Tactile stimulation reduces aggressiveness but does not lower stress in a territorial fish

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2019-12-01

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Body tactile stimulation has a positive effect upon highly social animals, such as mammals and cleaner-client coral-reef fish, by relieving stress and improving health. Conversely, some tactile contacts are naturally detrimental, such as those resulted from aggressive interactions. To study whether positive responses from tactile stimulation are generalized among vertebrates, we tested its effect on stress response and aggressive behavior in a territorial fish species, Nile tilapia. We developed an apparatus made of a row of sticks bordered by silicone bristles that was positioned in the middle of the aquarium, and through which fish had to pass to access food, thus receiving tactile stimulation. Isolated fish experienced tactile stimulation for 7 days, and were assigned to 2 types of stressors: non-social (confinement) or social (aggressive interaction). Each of them had a corresponding control treatment without tactile stimulation. Although fish spontaneously crossed the apparatus, we did not observe a decrease in plasma cortisol levels immediately after stressor application as a response to the use of the apparatus, either for social or non-social treatment. However, tactile stimulation reduced aggressive interaction in the social treatment, showing a positive effect on a territorial fish species, and pointing to a way to improve welfare.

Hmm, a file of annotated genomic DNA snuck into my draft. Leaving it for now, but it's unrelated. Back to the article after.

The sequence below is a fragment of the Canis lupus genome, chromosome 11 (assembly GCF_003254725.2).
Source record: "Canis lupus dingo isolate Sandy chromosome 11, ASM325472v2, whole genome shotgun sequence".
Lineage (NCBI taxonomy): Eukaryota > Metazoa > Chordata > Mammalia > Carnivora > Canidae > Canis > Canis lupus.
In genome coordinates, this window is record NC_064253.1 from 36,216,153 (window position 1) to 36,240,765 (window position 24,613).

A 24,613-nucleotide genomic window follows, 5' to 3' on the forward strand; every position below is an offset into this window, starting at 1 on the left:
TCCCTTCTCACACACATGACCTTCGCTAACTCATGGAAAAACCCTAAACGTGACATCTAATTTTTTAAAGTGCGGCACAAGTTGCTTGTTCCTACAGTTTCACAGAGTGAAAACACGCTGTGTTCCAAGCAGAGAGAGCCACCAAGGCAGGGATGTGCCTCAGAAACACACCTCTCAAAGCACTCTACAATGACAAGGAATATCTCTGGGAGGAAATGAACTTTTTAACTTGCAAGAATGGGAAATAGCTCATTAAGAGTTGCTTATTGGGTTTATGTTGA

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Scientific Reports, v. 9, n. 1, 2019.

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